Time Waster to Money Maker: How Small Businesses Can Eradicate Distractions

Starting out in business you are every job role to everyone – accountant, recruitment, marketing, administration, personal assistant, sales, CEO, CFO, HR, PR…and with very little chance of R+R! You live in your email inbox or on the phone – it’s simply what you have to do.

Then, as a small business grows so does the team – and yet somehow you become even busier. I’m fortunate to work with a few companies who are at this stage, all of whom are tech savvy and a few of which are taking some rather extreme measures to save them spending all their time buried in their inbox or on the phone…

Research Behind the Reasoning

Researchers from the University of California found that employees get just eleven minutes of work time between each distraction, after which it can take up to twenty-five minutes to get back to the original task at hand. This suggests a huge loss in productivity and signals the need to erase at least some of the daily distractions employees face.

But, But But…

BUT… you’re running a business, how can you do so without being on the phone or answering emails? As mentioned above, I’ve clocked on to some excellent ways in which some SMEs have saved time and maximised productivity.

Option 1: Set an Out of Office

Tim Ferris, author of best-selling business book The 4-Hour Work Week, suggests using an out-of-office style email which states that emails will only be checked at 11am and 4pm each day. With so much time wasted scouring through inboxes and replying to each and every tiny request as it comes in, enforcing just two inbox checks per day can encourage clients or employees to:

a) Find their own solutions b) Wait c) Pick up the phone if it’s urgent and sort out the issue far more quickly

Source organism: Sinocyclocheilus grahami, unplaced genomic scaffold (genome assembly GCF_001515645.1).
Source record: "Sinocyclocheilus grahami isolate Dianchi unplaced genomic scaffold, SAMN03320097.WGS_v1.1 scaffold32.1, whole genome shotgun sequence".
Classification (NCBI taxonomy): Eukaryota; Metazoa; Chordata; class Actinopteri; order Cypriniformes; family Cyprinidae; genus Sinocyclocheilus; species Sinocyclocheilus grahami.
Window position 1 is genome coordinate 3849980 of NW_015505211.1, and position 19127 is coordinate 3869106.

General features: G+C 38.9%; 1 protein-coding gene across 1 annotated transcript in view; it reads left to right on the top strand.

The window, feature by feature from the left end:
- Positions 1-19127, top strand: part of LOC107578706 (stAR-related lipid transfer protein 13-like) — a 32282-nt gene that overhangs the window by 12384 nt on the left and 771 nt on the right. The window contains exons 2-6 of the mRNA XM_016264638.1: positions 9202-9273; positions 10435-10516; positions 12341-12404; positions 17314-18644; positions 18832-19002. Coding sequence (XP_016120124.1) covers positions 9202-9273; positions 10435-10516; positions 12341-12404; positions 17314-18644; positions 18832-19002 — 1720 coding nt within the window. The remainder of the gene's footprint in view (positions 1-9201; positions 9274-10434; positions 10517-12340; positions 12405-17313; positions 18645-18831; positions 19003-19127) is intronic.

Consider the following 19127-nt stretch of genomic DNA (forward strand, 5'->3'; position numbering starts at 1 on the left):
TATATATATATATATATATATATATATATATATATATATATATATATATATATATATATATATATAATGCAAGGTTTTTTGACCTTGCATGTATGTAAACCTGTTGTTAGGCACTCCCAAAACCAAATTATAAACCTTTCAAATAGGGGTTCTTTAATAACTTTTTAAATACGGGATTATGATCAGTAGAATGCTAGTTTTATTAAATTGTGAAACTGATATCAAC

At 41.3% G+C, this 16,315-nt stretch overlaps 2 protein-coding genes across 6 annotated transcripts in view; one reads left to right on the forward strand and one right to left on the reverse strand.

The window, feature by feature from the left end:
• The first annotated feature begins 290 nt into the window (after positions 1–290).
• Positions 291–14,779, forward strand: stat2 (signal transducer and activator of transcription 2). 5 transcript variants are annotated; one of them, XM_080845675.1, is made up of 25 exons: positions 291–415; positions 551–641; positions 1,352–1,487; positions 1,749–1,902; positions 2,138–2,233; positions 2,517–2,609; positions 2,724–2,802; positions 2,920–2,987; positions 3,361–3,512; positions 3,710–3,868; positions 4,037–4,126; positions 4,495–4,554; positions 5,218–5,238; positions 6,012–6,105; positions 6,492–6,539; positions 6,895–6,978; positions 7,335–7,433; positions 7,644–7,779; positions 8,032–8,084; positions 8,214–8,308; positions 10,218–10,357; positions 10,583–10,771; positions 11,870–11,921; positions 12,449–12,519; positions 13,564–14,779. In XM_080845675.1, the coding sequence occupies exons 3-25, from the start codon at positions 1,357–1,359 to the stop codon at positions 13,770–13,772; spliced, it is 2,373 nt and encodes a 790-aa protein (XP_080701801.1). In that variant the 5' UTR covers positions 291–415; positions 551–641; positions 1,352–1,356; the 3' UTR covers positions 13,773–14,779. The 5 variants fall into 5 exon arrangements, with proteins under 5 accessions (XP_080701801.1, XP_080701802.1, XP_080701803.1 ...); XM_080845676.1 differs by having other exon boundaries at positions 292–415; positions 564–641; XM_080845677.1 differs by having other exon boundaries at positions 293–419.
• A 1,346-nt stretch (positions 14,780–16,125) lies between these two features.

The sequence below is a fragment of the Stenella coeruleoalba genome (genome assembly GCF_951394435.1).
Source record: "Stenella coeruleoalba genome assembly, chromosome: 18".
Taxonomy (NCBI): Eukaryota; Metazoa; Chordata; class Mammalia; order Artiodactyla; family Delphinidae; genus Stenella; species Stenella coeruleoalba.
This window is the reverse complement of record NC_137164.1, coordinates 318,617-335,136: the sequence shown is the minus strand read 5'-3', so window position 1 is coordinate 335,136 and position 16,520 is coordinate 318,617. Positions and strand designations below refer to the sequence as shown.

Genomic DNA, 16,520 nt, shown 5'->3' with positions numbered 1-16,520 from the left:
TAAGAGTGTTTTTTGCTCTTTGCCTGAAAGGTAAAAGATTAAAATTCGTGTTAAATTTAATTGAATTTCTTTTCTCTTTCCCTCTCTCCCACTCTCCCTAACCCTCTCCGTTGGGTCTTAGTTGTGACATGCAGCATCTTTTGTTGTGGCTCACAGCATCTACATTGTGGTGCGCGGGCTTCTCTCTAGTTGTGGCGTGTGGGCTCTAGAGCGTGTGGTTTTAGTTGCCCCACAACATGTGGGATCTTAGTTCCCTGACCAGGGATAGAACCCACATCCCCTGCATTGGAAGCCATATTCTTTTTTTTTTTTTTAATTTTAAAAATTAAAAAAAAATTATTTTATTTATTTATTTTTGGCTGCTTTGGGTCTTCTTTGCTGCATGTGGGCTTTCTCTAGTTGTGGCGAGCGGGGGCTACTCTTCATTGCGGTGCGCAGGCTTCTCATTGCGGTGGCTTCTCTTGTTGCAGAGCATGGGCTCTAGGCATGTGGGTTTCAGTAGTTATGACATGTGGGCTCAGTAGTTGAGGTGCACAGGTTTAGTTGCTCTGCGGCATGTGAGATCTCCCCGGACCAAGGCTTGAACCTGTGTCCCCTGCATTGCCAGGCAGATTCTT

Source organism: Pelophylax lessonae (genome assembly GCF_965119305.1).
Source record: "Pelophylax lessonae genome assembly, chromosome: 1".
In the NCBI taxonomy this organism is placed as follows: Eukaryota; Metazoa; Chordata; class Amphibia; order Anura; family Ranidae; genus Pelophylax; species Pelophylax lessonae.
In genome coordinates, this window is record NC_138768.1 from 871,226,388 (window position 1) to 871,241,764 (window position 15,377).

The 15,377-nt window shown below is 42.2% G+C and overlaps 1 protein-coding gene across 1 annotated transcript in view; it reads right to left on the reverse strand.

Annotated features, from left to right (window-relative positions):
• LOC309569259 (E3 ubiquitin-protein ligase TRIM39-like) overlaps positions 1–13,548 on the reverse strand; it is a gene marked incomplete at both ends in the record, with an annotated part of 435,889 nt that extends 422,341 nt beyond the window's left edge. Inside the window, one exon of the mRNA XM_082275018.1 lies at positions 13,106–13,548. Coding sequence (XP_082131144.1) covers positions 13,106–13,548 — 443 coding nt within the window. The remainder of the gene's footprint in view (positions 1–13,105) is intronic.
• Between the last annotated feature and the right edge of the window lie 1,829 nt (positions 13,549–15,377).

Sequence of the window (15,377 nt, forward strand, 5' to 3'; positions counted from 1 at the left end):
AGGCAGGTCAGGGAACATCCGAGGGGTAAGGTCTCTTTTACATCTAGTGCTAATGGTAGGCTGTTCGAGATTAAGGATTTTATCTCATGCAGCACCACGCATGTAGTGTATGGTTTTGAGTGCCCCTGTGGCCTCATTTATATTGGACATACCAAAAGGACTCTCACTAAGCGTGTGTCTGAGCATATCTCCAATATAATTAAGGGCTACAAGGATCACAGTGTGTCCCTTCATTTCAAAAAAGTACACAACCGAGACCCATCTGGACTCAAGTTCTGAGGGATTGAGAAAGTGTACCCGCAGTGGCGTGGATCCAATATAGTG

One hesitancy might be if customers get angry at this arrangement, however evidence largely shows they are not likely to be offended by the choice – indeed, they know exactly when their email is going to be seen which is more certain than the alternative. A client of mine did this for a boutique hotel, and didn’t get a murmur of complaint – customers and employees alike had no issue and it’s still in place today.

Option 2: Remove Your Phone Number Entirely

Take a look at this contact page - notice anything interesting? No phone number! They have removed the telephone number from their website entirely and instead, everything is done by email and online chat. This company is an eCommerce brand and very technical - as such this works both for their productivity as well as their customers; their reviews are positive and 40% of their customers use their online chat facility before they buy.

Through live chat, email or via their ticketing system, customers can get in touch in numerous ways and don’t seem to miss the option of a phone number. For this to work however, with 40% of customers wanting to discuss their potential purchase online, having competent technical sales staff is vital.

Option 3: Hire Out

It’s increasingly common to hire an actor to make those dreaded sales or lead follow-up calls that eat up an afternoon, and it doesn’t cost the earth – some actors charge as little as £10 an hour. Additionally, Virtual Assistants (VAs) are becoming more and more popular due to their ease of use and the fact that you don’t need to sacrifice any professionalism to outsource your admin and sales activities. For example, Internet companies such as Voipfone charge just £2 per month for a professional phone number that feeds direct to your mobile - a small price to pay to communicate a professional veneer.

Personally, I find speaking on the phone makes you a human to your client, and even better than that, is seeing them face-to-face. However, it is a hectic and busy world out there and having less stressful alternatives – be this in the form of outsourcing, limiting your time online or limiting your time on the phone - can help boost your morale and that of your team. Startups and SMEs are the most frequent new type of business in the UK and small teams are expected to make big waves if they are to compete with larger and more established ones.

With so much to think about when growing a team, the smaller administration matters such as responding to constant emails and being distracted by phone calls can cause a great deal of stress and detract from more important aspects of business growth. The three aforementioned options all approach these issues in different ways and what works for one company may not work for another. I have seen several companies reach the same end with varying techniques, but the message remains the same: creating new paths for the distractions gives way to the more important things, and allows you and your small business to grow and succeed without too much stress.



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